On October 18, 2019, Plaintiff filed the instant motion to order that Defendant County of Fresno consent to an in-person evaluation of Robert Camarillo by a qualified psychiatrist or neuropsychologist.[2] (Doc. 32.) In his moving papers, Plaintiff reports that Defendants, as part of their expert witness disclosure, submitted a neuropsychological evaluation of Mr. Camarillo by their designated expert, Dr. Howard J. Glidden. Dr. Glidden performed a battery of tests and conducted an extensive interview. Dr. Glidden assertedly concluded that Mr. Camarillo did not have the requisite capacity to consent to having a sexual relationship at this time. Plaintiff indicates that Defendants' expert disclosure stated that Dr. Glidden would opine at trial about Mr. Camarillo's “ability to consent to a relationship with a person who is not his peer; potential adverse effect on the conservatee from a romantic relationship with someone who is not his peer.” (Id. at 3.) Plaintiff contends that these statements indicate that Defendants intend to utilize Dr. Glidden as an attempt to influence the jury against the relationship that Plaintiff had formed with Mr. Camarillo.

         In response to Dr. Glidden's report, Plaintiff's counsel hired a local psychiatrist, Dr. Stuti Bhandari, to evaluate Mr. Camarillo. On July 12, 2019, Plaintiff's counsel informed defense counsel that Plaintiff would be engaging Dr. Bhandari to perform a mental examination. Plaintiff's counsel provided a stipulation for the evaluation to be scheduled before the expert and non-expert discovery cutoff dates, but Defendants rebuffed the stipulation asserting that there was no good cause for the evaluation of Mr. Camarillo. (Id. at 10.) Following meet and confer efforts to resolve the dispute, in August 2019 the parties prepared, but did not file, a Joint Statement re Discovery Dispute Concerning Mental Examination of Conservatee. (Id.) As indicated, Plaintiff now seeks an order compelling Defendant County of Fresno to consent to Mr. Camarillo's examination. Plaintiff claims that with Dr. Glidden's report and proposed expert testimony, Defendants have now put Mr. Camarillo's mental capacity and ability to form certain relationships at issue and Plaintiff therefore should be entitled to an examination in order to respond to Dr. Glidden's report.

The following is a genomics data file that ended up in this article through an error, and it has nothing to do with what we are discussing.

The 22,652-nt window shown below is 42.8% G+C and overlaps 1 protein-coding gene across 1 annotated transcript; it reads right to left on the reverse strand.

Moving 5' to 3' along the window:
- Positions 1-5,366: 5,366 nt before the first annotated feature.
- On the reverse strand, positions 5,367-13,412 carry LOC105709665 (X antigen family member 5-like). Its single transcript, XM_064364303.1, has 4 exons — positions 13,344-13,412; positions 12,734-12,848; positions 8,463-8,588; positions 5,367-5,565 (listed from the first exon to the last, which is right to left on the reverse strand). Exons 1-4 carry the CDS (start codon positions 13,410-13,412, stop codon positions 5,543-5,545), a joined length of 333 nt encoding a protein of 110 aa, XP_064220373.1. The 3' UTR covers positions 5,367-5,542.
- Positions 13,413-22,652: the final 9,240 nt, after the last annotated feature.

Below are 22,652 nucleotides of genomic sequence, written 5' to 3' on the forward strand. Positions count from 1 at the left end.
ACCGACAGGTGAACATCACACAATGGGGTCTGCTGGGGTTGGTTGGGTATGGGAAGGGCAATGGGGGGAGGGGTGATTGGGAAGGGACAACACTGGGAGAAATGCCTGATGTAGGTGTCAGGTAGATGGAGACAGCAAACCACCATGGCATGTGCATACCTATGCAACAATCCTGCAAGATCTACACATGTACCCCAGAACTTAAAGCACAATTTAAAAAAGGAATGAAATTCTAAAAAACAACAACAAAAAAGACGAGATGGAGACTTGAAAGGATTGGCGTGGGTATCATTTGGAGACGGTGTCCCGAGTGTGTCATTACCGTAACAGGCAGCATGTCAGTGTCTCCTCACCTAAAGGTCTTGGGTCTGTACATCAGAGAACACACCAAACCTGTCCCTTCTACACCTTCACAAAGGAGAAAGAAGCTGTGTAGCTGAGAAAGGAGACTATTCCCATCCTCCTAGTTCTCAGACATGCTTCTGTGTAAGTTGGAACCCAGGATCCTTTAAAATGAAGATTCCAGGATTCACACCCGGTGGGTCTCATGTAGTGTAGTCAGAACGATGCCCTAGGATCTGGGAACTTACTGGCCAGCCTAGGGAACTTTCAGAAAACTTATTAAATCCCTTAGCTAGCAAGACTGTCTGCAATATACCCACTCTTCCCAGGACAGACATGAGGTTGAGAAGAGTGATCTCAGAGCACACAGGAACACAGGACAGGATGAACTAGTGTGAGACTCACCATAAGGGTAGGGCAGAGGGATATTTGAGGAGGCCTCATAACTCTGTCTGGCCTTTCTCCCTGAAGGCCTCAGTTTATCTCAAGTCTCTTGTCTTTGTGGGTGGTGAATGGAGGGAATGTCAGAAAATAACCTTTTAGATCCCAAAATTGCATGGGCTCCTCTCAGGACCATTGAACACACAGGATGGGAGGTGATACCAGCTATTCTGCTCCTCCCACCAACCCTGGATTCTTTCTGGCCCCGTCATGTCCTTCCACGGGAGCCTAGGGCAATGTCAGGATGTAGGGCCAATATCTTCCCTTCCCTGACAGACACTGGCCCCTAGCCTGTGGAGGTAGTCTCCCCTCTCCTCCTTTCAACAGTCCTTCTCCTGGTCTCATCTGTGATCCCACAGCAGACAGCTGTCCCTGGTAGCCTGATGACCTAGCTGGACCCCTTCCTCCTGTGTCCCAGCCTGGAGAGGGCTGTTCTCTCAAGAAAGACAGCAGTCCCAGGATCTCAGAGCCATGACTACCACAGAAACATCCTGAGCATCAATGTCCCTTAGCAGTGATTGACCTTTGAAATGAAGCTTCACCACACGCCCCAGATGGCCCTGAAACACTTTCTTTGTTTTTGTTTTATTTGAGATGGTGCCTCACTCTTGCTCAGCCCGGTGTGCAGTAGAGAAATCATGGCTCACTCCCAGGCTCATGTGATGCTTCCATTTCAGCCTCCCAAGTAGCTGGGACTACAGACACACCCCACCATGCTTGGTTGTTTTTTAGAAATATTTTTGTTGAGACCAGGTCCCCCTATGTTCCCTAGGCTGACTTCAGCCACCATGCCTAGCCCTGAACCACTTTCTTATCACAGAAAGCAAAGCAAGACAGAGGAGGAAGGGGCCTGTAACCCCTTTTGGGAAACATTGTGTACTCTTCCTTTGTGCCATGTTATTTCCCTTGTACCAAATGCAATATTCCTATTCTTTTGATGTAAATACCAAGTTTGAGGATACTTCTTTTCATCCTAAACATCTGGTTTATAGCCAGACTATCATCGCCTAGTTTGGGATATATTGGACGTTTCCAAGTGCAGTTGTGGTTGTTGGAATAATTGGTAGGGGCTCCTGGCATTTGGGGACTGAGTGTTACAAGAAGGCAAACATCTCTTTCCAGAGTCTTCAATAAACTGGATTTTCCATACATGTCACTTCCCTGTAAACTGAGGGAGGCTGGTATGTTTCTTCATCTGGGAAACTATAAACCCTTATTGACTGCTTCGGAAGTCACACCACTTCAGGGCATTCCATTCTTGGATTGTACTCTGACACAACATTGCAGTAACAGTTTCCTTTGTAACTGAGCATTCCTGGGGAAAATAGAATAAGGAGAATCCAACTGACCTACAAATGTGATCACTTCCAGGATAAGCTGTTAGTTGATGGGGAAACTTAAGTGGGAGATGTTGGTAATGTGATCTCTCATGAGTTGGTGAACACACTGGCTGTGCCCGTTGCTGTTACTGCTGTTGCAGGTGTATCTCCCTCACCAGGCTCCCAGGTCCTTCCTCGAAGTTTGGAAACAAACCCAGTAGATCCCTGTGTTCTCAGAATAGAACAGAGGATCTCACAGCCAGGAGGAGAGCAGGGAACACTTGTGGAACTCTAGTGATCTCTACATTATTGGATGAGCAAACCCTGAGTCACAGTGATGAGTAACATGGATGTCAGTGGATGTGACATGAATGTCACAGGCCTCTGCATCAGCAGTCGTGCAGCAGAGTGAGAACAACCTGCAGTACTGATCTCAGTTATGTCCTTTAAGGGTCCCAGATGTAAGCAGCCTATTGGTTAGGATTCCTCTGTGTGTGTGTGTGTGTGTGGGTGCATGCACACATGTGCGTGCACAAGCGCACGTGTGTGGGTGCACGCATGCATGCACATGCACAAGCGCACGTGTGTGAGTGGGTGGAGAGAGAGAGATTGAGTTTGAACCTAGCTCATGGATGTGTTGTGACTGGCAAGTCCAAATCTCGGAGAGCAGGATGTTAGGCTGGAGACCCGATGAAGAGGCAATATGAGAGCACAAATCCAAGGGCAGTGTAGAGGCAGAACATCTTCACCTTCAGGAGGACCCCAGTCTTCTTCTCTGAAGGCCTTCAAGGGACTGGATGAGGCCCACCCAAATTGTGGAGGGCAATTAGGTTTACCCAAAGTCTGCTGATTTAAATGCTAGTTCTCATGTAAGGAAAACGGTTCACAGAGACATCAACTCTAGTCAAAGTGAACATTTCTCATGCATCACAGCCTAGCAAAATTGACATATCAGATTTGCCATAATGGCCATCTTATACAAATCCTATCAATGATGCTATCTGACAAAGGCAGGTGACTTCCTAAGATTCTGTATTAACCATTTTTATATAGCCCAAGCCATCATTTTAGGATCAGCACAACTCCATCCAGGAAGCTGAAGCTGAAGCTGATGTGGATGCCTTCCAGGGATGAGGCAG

Defendants opposed the motion on November 1, 2019. (Doc. 34.) Defendants report that Dr. Glidden conducted the evaluation of Plaintiff on July 13, 2018, and the report was provided to Plaintiff's former counsel on September 26, 2018. About a year later, on May 31, 2019, Defendants also disclosed Dr. Glidden as an expert under Federal Rule of Civil Procedure 26(a)(2) and provided Plaintiff's current counsel with a copy of Dr. Glidden's report. (Doc. 34 at 4-5, 8; Doc. 34-1, Declaration of Michelle Pepper (“Pepper Decl.”) at ¶¶ 2-3.) After an extension of the discovery deadlines, on July 19, 2019, Plaintiff's counsel requested that Defendants stipulate to a mental evaluation of Mr. Camarillo on July 26, 2019 and August 12, 2019. (Id. at ¶ 4.) Defendants did not believe there was good cause for the evaluation and indicated that Mr. Camarillo would not be produced. On August 5, 2019, Defendants informed Plaintiff's counsel that they were not amenable to the Court's informal procedures to resolve the dispute. (Id.; Doc. 34-2, Ex. B). Defendants now oppose Plaintiff's current request for an examination, arguing, in part, that Plaintiff has not demonstrated good cause to compel a mental examination under Rule 35.


         Rule 35 provides that the court “may order a party whose mental or physical condition ... is in controversy to submit to a physical or mental examination by a suitably licensed or certified examiner.” Fed.R.Civ.P. 35(a)(1). “The court has the same authority to order a party to produce for examination a person who is in its custody or under its legal control.” Id. “The order: (A) may be made only on motion for good cause and on notice to all parties and the person to be examined; and (B) must specify ...